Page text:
#5 Jennifer Love Gironda — Art Teacher

Jennifer Love Gironda is a high school art teacher in Lake Worth, Florida. Her loves are textiles and beads, and she often combines the two. She has a habit of producing a piece of art a day (and she is on her 7th year!), and she publishes them on her blog and instagram. 

Jennifer attended the Hermitage Artist Retreat in Florida for a month in 2017. Here she is with a quilt that she is beading.

At the Hermitage, she also made these delicate paper cuts. She mounted them in a room divider which remains at the Hermitage for all to enjoy.

 

Here is Jenny on her trip to Japan. Left to right: She is with school children in Hiroshima; at a tea ceremony; and in Tokyo.

Jenny has exhibited many of her art-a-day pieces. This first one is from her GirlTalk series, which was shown at the PBCATA show at Clay Glass Metal Stone Gallery in Lake Worth, Florida. The next photo is from her Disney series, at her show in North Carolina.

Jenny is always looking for a way to incorporate jewelry making into her art. She made this piece using a few of her art-a-day artwork.

Here are some of the things we discussed on this episode (click on the names to follow the links):

Jennifer Love Gironda has a website that shows every piece of artwork she’s made per day for over 6 years. Check out the blog section of her website at jenniferlovegironda.com.

You can also find her daily artwork on Instagram: artinw_damuse.

If you’re interested in applying for a retreat, see the Hermitage Artist Retreat.

Jenny holds a fashion summer camp at The Armory Art Center in West Palm Beach, Florida.

She is a member of the Palm Beach County Art Teachers Association (PBCATA).

She has exhibited at Clay Glass Metal Stone Gallery in Lake Worth, Florida.

Her artwork a day is always based on monthly themes. Here are a few themes we discussed:

Wedding Dresses

Mythical May

November Blue

GirlTalk: Influential Women and Black History Month

And finally, here are a few more takeaways from my conversation with Jennifer Love Gironda:

  1. When you move to a new city, take some time to check out the local art galleries, organizations, and public art.
  2. Search for an apply for artist retreats or residencies.
  3. Work to develop your style as an artist by creating one piece of art a day.
  4. Make a series of artwork based on a theme. This will improve your techniques and challenge you creatively.
  5. Don’t be afraid to call yourself an artist!

Give yourself a treat, and take some time to look through Jennifer’s website or Instagram. Allow an hour or two or many! I guarantee you will be inspired by all that she creates.

#4 Approaching Galleries: How to Find Them, How to Talk to Them

On the Left Brain Artist podcast, I will bring you weekly interviews with artists who are actively creating art and actively selling their art. Of course, I’ve chosen these artists because of the quality of their artwork. But I’ve also chosen them because they have experience showing their work in galleries, stores, festivals, and they have stories to share that can help other artists who want to sell their work. Each week I will bring you an interview with one of these artists. Later in the week, I’ll take one thing we discussed that I think it’s important to expand upon – one thing that they’ve done to increase their business. They’ve had success doing this one thing, and I want to share that success with you.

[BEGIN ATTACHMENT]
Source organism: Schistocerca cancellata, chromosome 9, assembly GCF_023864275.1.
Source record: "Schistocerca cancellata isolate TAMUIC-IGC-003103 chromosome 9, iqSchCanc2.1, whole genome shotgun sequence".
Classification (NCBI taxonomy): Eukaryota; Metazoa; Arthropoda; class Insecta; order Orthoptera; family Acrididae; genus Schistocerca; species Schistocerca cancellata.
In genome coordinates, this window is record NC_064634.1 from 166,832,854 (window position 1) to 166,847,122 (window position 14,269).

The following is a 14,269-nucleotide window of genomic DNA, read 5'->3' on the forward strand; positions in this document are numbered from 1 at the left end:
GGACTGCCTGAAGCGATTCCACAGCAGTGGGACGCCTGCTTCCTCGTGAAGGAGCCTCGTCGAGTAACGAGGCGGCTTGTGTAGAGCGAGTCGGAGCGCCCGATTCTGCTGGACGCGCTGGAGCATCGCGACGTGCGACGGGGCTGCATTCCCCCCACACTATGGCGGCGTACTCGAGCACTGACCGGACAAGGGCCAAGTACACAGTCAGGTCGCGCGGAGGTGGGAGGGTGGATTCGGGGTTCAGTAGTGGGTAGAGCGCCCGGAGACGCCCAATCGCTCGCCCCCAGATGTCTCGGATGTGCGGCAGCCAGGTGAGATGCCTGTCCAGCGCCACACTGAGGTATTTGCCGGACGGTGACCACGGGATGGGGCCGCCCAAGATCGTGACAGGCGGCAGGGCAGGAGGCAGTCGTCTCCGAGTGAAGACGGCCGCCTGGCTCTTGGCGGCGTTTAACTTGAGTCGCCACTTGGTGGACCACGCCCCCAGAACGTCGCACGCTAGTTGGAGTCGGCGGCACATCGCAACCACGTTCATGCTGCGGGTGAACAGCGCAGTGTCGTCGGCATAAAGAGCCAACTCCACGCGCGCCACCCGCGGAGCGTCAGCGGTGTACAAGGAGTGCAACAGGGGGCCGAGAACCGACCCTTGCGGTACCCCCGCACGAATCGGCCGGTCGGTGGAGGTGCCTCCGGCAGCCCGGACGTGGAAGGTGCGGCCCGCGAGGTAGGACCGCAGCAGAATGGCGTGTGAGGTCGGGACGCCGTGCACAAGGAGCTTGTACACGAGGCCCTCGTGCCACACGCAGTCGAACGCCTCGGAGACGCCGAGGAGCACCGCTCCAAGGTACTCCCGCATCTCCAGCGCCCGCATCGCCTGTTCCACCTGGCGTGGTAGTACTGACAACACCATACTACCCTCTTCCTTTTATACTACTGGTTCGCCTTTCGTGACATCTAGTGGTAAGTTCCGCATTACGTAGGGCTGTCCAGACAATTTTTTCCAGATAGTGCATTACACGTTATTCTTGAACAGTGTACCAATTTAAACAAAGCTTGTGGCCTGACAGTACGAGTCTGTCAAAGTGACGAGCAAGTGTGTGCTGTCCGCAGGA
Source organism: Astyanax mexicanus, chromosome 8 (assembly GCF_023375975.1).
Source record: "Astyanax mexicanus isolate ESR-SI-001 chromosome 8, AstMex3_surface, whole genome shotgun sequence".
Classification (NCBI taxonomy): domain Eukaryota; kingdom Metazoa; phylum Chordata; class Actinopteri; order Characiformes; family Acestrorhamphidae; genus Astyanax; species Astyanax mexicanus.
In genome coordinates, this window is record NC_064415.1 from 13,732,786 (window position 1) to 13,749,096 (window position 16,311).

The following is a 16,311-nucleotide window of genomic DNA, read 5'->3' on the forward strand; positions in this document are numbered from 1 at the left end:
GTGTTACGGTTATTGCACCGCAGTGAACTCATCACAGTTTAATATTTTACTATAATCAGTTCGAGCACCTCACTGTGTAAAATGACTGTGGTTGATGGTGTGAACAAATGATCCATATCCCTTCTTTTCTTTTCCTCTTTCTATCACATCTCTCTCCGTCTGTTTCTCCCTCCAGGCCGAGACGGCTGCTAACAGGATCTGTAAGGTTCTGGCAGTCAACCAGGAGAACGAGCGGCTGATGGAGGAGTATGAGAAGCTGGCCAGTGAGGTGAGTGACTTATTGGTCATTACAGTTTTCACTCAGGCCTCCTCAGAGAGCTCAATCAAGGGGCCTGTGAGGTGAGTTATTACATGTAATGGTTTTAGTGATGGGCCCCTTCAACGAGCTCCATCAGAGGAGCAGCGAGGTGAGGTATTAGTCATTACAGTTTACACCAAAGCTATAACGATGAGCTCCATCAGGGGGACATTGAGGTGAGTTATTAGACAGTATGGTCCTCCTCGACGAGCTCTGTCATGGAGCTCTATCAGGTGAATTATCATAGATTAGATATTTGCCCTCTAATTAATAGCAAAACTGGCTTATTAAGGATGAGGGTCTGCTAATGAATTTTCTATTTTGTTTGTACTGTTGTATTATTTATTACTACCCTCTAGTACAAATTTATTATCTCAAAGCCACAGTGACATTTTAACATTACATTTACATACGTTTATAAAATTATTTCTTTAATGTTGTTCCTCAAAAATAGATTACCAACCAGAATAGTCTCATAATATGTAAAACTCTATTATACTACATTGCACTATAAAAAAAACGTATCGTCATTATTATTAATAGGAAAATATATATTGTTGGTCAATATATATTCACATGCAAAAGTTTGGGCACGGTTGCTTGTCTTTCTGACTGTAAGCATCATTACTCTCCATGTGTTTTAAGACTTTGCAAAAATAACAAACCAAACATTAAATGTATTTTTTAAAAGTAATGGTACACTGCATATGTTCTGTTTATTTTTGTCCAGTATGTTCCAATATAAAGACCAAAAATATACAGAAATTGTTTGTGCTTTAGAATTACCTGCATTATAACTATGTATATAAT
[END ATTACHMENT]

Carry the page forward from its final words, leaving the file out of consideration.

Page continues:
Listen here or download from iTunes, CastBox, or Stitcher.

When I spoke with ceramic artist Barbara Powell, she talked about how she approaches galleries about showing her work. Here are the takeaways:

1. Visit the space to see if your artwork is the right fit.

2. Talk with other artists who have exhibited there.

3. Attend an artist reception at the gallery.

4. Practice saying what it is you do.

5. Make an initial contact with the gallery owner.

6. Email the gallery owner, and include high quality photographs of your work.

7. Sign an agreement to display your work at that gallery.

8. Include an inventory of your artwork that will be displayed at the gallery.

Thanks for listening! I hope you learned something good today.

#3 Barbara Powell — Ceramic Artist

Barbara Powell is a ceramic artist living in Royal Palm Beach, Florida. In high school, she tried throwing a pot on a wheel, and discovered she had a natural ability for it. Flash forward a few years, and after a career in environmental science, Barbara has developed her skills in creating beautiful vessels, and fires them using the raku or saggar techniques.

Raku technique

Saggar technique

Horsehair saggar

Pots on fire

You can find Barbara’s artwork on Facebook or Instagram at Powell Ceramic Art. Her website is coming soon.

Here are the takeaways from this episode: (Click on the names to follow the links)

1. Seek out art classes at your local high school or college. They’re usually very inexpensive, and after you know what you’re doing, you can use their  equipment before committing to buying your own. You can also try selling your artwork at their shows in an easy, encouraging environment. Locally, she took classes at Broward Community College and Palm Beach State College.